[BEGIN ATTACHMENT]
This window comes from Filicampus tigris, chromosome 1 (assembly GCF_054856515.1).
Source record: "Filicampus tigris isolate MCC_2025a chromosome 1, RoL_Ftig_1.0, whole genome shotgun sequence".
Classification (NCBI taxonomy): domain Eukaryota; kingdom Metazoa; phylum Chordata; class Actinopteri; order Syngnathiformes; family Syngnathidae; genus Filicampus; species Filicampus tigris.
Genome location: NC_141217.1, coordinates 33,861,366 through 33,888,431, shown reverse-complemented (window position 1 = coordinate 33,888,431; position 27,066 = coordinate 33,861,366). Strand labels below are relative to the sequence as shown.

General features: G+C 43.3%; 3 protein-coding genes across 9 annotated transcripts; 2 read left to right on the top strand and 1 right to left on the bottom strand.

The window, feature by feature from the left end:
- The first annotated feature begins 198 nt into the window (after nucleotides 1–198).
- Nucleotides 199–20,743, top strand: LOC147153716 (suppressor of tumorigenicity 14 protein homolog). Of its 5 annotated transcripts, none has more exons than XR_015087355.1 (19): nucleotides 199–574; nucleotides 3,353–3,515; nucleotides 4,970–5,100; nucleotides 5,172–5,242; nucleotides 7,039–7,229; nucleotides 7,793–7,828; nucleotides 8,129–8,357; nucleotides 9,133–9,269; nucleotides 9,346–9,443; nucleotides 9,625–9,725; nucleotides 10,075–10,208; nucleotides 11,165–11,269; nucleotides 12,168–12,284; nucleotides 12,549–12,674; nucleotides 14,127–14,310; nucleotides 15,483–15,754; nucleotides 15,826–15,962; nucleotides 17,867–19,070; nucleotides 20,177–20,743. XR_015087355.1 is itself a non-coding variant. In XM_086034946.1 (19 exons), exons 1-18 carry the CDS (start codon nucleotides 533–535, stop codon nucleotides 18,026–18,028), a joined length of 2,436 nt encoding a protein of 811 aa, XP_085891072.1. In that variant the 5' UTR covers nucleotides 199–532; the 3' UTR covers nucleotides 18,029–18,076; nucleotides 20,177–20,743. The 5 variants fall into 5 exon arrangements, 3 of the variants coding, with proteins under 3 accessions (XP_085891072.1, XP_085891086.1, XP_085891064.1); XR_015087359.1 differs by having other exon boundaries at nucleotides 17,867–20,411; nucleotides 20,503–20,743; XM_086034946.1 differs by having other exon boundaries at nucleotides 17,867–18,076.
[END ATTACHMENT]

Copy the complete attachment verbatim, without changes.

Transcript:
This window comes from Filicampus tigris, chromosome 1 (assembly GCF_054856515.1).
Source record: "Filicampus tigris isolate MCC_2025a chromosome 1, RoL_Ftig_1.0, whole genome shotgun sequence".
Classification (NCBI taxonomy): domain Eukaryota; kingdom Metazoa; phylum Chordata; class Actinopteri; order Syngnathiformes; family Syngnathidae; genus Filicampus; species Filicampus tigris.
Genome location: NC_141217.1, coordinates 33,861,366 through 33,888,431, shown reverse-complemented (window position 1 = coordinate 33,888,431; position 27,066 = coordinate 33,861,366). Strand labels below are relative to the sequence as shown.

General features: G+C 43.3%; 3 protein-coding genes across 9 annotated transcripts; 2 read left to right on the top strand and 1 right to left on the bottom strand.

The window, feature by feature from the left end:
- The first annotated feature begins 198 nt into the window (after nucleotides 1–198).
- Nucleotides 199–20,743, top strand: LOC147153716 (suppressor of tumorigenicity 14 protein homolog). Of its 5 annotated transcripts, none has more exons than XR_015087355.1 (19): nucleotides 199–574; nucleotides 3,353–3,515; nucleotides 4,970–5,100; nucleotides 5,172–5,242; nucleotides 7,039–7,229; nucleotides 7,793–7,828; nucleotides 8,129–8,357; nucleotides 9,133–9,269; nucleotides 9,346–9,443; nucleotides 9,625–9,725; nucleotides 10,075–10,208; nucleotides 11,165–11,269; nucleotides 12,168–12,284; nucleotides 12,549–12,674; nucleotides 14,127–14,310; nucleotides 15,483–15,754; nucleotides 15,826–15,962; nucleotides 17,867–19,070; nucleotides 20,177–20,743. XR_015087355.1 is itself a non-coding variant. In XM_086034946.1 (19 exons), exons 1-18 carry the CDS (start codon nucleotides 533–535, stop codon nucleotides 18,026–18,028), a joined length of 2,436 nt encoding a protein of 811 aa, XP_085891072.1. In that variant the 5' UTR covers nucleotides 199–532; the 3' UTR covers nucleotides 18,029–18,076; nucleotides 20,177–20,743. The 5 variants fall into 5 exon arrangements, 3 of the variants coding, with proteins under 3 accessions (XP_085891072.1, XP_085891086.1, XP_085891064.1); XR_015087359.1 differs by having other exon boundaries at nucleotides 17,867–20,411; nucleotides 20,503–20,743; XM_086034946.1 differs by having other exon boundaries at nucleotides 17,867–18,076.